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Grazing Infrastructure

The ranches need investment in water, fences, barns, roads and corrals to care for the land and the animals. It has been said that before electric fences, a cattle rancher might spend 40% of their work time maintaining and building fences.


The original fences on Freestone Ranch are probably more the 50 years old. On Bay Hill, they may be a bit younger. We have experimented with various types of fence over the years. Our latest design is a simple two wire electric fence for dividing pastures. New calves occasionally slip through but it’s very reliable for the bigger animals. We built 22,000′ feet of two wire electric fence at Bay Hill Ranch in the first two years.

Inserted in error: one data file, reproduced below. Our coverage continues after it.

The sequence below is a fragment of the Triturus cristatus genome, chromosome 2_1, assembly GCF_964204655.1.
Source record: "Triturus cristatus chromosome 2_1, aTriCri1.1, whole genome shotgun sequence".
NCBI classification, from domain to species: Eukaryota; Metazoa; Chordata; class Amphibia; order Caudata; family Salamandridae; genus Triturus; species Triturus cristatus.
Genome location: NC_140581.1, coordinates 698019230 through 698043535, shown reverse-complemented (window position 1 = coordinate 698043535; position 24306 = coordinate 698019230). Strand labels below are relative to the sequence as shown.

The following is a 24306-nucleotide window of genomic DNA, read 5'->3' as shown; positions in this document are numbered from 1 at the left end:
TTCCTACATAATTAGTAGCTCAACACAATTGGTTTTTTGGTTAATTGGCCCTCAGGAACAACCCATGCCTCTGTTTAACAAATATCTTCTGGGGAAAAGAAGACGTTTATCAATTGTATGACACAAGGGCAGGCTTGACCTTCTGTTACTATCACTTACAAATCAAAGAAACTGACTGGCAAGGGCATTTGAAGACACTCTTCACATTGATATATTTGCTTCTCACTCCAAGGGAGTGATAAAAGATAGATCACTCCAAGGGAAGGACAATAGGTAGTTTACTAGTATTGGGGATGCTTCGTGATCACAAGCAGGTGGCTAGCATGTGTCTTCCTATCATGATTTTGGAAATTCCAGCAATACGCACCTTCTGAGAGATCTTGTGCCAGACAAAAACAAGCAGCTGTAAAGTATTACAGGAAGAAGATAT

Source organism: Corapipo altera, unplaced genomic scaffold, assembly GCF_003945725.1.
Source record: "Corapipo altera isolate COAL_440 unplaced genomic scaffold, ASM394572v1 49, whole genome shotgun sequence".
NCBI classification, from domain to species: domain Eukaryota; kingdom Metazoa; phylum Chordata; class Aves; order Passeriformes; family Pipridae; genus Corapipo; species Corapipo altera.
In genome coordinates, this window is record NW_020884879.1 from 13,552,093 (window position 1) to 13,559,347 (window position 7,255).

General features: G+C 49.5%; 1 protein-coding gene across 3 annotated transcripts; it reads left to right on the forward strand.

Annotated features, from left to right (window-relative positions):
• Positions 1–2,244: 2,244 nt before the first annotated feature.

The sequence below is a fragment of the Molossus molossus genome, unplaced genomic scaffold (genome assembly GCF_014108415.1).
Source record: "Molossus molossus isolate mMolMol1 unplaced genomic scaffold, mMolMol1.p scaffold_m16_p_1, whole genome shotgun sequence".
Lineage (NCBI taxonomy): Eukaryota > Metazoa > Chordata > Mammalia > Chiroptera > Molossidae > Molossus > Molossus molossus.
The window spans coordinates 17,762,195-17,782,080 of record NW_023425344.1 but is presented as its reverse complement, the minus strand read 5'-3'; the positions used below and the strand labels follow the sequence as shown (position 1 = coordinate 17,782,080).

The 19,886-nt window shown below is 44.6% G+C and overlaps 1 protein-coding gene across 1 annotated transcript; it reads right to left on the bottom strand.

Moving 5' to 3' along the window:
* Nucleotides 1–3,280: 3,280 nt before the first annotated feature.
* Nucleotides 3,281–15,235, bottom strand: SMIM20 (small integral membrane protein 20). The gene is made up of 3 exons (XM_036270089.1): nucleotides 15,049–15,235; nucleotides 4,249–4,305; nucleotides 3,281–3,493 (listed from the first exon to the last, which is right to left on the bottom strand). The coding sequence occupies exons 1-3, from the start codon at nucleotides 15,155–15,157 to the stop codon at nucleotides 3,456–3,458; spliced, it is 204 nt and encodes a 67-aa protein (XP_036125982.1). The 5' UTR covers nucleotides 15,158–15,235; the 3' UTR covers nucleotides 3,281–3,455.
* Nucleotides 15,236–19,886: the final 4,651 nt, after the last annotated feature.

Cattle need water in every pasture you use for rotational grazing. With both Freestone Ranch and Bay Hill Ranch, the cattle drank water direct from creeks and ponds on the ranch before we started managing them. We have installed miles of water lines and many water troughs so we can exclude the cattle from creeks, rotate them through different pastures and provide them clean fresh water. On Freestone Ranch, we have installed water tanks and 12,000′ of water lines over the years. On Bay Hill Ranch we installed 6,500′ of water lines a tank and a pumping system to get water from the main pond to the top of the hill in the first two years there.


We have built an equipment barn and a hay barn at Freestone Ranch. Building barns ourselves makes them affordable for the ranch and helps us learn new skills.

Hay Barn

The hay barn provides a place to store hay and keep it at it’s highest quality through the wet winters.

Equipment Barn

The equipment barn gives us a place to store the tools and materials needed to improve and maintain the ranches.